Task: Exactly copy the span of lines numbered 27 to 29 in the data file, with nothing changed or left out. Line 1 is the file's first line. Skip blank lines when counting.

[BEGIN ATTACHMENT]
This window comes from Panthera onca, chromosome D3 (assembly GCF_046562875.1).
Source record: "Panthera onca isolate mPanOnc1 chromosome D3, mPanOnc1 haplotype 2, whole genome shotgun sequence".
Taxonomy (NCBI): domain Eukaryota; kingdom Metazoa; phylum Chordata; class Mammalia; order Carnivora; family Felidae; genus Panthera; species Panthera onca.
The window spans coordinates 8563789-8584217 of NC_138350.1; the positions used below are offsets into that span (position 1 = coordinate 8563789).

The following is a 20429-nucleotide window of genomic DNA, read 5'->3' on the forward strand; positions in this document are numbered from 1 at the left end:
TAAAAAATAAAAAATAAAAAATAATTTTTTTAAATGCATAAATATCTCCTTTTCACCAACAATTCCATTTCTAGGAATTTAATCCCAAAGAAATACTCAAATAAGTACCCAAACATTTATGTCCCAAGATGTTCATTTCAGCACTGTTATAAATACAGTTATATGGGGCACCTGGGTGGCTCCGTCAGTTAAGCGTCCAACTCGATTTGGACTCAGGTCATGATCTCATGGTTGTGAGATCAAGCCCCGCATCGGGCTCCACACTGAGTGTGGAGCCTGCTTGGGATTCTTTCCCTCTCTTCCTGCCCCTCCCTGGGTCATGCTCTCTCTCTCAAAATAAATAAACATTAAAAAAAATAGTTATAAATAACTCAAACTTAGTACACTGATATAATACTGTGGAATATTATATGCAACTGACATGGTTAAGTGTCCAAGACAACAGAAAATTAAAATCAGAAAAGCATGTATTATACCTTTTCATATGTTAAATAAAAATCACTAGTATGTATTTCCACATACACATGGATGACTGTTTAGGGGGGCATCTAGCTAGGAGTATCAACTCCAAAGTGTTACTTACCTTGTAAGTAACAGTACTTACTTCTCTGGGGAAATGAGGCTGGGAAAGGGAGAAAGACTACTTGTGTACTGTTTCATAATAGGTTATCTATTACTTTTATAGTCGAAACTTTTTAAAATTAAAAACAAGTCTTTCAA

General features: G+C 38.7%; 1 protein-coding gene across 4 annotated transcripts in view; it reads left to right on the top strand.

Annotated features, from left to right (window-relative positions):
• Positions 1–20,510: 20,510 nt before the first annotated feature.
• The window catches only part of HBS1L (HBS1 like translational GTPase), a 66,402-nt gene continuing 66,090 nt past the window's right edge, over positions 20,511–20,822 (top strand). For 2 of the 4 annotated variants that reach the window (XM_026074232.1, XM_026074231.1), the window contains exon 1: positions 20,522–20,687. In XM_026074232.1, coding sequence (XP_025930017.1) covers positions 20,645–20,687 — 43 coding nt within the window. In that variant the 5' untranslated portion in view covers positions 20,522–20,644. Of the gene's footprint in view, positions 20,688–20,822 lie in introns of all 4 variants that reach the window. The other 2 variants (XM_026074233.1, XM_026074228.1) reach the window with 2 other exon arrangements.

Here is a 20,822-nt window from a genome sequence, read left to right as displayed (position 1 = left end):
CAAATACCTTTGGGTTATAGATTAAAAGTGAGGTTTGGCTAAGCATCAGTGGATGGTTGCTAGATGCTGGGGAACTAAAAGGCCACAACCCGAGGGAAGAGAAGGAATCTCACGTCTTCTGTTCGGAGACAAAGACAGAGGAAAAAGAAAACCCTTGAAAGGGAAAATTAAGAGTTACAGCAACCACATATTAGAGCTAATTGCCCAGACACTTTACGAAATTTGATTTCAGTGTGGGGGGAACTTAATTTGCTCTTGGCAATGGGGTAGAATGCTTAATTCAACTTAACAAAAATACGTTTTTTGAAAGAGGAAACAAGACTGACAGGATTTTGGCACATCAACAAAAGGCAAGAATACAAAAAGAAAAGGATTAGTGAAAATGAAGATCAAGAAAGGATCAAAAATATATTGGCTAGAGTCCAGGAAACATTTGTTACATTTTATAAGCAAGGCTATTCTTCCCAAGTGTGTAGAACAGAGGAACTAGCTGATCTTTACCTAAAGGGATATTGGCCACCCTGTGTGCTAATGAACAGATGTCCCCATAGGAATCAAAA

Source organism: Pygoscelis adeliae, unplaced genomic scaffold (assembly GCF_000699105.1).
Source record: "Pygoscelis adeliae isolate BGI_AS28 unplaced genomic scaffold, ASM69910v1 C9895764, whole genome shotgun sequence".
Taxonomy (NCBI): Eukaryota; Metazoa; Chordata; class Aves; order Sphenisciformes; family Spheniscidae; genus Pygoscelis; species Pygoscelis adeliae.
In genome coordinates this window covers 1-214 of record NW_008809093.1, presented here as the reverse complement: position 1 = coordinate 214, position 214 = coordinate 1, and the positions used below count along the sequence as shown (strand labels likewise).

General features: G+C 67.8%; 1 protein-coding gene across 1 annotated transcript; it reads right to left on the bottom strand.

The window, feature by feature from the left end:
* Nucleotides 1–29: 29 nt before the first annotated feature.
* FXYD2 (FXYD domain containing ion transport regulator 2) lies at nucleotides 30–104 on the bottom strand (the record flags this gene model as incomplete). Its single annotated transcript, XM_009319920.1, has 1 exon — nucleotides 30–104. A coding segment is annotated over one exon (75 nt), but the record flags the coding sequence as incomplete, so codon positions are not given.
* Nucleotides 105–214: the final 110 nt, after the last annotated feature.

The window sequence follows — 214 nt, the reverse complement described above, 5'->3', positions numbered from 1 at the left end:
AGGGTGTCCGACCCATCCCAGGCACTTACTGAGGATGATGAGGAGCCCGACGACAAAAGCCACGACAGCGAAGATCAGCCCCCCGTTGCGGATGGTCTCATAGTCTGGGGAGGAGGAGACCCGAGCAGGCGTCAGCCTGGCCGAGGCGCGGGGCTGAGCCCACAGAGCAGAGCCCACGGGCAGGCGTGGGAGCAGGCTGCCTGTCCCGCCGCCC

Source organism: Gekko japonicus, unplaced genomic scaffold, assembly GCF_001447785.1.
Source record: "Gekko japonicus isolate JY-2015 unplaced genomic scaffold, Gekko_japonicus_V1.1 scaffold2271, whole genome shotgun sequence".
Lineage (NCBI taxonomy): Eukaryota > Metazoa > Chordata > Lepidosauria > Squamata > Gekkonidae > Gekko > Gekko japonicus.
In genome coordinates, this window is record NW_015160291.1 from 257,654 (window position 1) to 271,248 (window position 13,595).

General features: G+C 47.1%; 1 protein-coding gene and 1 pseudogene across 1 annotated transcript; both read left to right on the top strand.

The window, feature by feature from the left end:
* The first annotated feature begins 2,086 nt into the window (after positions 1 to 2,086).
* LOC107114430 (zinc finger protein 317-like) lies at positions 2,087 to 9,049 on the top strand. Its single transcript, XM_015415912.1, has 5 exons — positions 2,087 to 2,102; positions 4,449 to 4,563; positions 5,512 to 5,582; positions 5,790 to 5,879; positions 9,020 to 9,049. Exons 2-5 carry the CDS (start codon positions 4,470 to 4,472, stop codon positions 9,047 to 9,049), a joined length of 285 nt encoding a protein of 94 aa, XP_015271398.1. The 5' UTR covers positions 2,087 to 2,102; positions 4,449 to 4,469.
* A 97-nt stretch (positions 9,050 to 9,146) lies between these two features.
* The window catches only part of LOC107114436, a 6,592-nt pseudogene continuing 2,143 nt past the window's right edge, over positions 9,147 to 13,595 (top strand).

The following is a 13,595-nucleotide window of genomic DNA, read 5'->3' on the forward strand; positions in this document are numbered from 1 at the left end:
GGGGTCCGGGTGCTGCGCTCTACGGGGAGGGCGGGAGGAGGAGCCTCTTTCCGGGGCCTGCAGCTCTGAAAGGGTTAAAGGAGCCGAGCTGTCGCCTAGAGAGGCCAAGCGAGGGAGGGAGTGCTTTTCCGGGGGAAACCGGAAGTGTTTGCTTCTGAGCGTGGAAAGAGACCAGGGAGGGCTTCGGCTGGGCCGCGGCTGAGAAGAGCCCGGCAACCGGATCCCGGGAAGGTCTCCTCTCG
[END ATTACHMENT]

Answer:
In genome coordinates, this window is record NW_015160291.1 from 257,654 (window position 1) to 271,248 (window position 13,595).

General features: G+C 47.1%; 1 protein-coding gene and 1 pseudogene across 1 annotated transcript; both read left to right on the top strand.

The window, feature by feature from the left end: